Every time you go to a place you have been to before, new things happen, new experiences occur and therefore a new opinion about a place forms in your mind.
I first visited the USA on a family holiday to my grandparents place in Hilton head island in South Carolina. I was a baby, and have no recollection of the time spent there at all.
2nd time was also to South Carolina. However I was a lot older. Probably about 13 I reckon. The island is beautiful, and my grandparents beach facing apartment was stunning.
It was a great family holiday, cycle rides around the island, alligators in the middle of the roads, beach walks, sand castle makings, eating out and various other holiday type activities.
When you’re that age or younger it’s hard to appreciate where you are and what you are doing as you have no context to put your experience within. Its easy to take things for granted.
The next holiday to America was to vale Colorado to go skiing for a few weeks. This was incredible. Having skied since I was tiny in Europe, and only being used to foreign ski resorts; being in the American mountains was awesome. Everything was bigger, the slopes, the hotel, the food, the ski runs. And bonus points for everyone speaking your language.
Memory is a weird thing though. One or two of the surviving memories from that holiday were being in an outdoor hot tub when it was snowing, going up a ski lift and seeing trees full of bras (yes bras) of all different colours and sizes hanging from it. The buffet breakfast was just insane. And then of course the ski school itself; with Martin bell as our ski instructor we carved our way around the vale resort.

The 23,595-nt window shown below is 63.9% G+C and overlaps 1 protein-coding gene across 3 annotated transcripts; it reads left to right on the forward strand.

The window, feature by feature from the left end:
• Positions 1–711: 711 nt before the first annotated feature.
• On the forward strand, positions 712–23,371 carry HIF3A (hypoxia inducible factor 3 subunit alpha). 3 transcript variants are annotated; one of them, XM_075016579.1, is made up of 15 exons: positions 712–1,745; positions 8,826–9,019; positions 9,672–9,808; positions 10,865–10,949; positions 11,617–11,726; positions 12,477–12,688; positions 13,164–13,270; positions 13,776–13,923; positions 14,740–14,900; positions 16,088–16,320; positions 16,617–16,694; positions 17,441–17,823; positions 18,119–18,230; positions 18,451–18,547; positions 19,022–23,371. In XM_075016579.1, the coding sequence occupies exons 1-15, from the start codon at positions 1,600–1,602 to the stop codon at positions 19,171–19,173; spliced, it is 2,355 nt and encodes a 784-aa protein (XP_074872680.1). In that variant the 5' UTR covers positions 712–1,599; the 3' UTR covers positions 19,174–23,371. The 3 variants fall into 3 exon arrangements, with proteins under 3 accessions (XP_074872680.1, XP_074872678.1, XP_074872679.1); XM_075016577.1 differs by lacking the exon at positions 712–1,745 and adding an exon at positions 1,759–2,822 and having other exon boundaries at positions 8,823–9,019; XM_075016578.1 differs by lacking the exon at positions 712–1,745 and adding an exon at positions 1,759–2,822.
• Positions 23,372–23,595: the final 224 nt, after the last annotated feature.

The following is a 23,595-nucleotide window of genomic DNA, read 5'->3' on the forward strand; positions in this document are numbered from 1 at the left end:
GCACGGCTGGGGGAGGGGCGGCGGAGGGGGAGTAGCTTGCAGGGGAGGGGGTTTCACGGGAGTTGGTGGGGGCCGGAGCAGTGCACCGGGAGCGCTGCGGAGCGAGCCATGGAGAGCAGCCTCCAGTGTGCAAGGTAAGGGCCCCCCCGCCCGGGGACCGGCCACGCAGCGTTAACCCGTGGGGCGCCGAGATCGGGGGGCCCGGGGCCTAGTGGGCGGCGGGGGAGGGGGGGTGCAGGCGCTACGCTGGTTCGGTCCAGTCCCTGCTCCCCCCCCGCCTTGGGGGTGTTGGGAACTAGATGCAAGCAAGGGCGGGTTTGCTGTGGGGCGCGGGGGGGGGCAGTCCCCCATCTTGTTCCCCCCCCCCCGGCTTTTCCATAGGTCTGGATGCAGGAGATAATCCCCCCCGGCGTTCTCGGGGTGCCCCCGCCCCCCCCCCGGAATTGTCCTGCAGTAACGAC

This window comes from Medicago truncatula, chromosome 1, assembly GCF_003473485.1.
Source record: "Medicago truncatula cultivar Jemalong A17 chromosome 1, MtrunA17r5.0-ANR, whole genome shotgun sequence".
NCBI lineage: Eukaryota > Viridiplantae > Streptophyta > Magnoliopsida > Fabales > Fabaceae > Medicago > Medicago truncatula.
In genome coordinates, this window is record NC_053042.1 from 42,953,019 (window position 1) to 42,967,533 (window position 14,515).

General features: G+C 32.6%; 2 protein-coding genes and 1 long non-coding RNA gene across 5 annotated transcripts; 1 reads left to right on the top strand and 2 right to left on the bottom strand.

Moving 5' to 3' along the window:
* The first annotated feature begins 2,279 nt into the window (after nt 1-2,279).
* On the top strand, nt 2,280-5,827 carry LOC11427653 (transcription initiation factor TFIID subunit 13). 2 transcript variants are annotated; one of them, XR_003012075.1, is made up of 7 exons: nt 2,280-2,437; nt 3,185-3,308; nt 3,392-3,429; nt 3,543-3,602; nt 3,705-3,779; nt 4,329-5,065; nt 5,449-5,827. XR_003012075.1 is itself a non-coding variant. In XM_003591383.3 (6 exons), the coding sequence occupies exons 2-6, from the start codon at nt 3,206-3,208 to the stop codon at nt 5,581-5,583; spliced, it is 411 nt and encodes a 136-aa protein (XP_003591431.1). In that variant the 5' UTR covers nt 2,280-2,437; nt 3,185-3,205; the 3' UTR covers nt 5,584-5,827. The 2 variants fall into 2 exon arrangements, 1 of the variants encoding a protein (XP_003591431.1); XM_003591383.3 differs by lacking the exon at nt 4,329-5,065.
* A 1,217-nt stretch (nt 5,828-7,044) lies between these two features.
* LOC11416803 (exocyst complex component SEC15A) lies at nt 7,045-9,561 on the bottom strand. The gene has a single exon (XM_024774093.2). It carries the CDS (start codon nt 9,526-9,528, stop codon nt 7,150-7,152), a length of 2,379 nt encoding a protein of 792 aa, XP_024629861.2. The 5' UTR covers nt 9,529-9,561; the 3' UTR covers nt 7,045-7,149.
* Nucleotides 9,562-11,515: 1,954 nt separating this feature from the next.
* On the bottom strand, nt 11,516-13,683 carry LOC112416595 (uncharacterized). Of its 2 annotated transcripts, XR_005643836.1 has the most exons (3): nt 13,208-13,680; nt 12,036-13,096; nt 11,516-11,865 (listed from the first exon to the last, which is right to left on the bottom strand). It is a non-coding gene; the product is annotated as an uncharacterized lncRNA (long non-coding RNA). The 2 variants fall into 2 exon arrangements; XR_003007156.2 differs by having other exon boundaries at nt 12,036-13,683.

The next time I hit the states was in 2004 where I accompanied my then boyfriend at the time to Nashville Tennessee where he was moving to. We flew into Atlanta and then into Nashville. Once in Nashville itself we were staying with his god family who looked after us really well. We managed to get to Memphis to go watch an usher concert. We watched the Tennessee titans playing American football at the Nashville stadium. Took trips to the cinema, had bbq’s alfresco and generally got absorbed into the way of life of the family we were living with.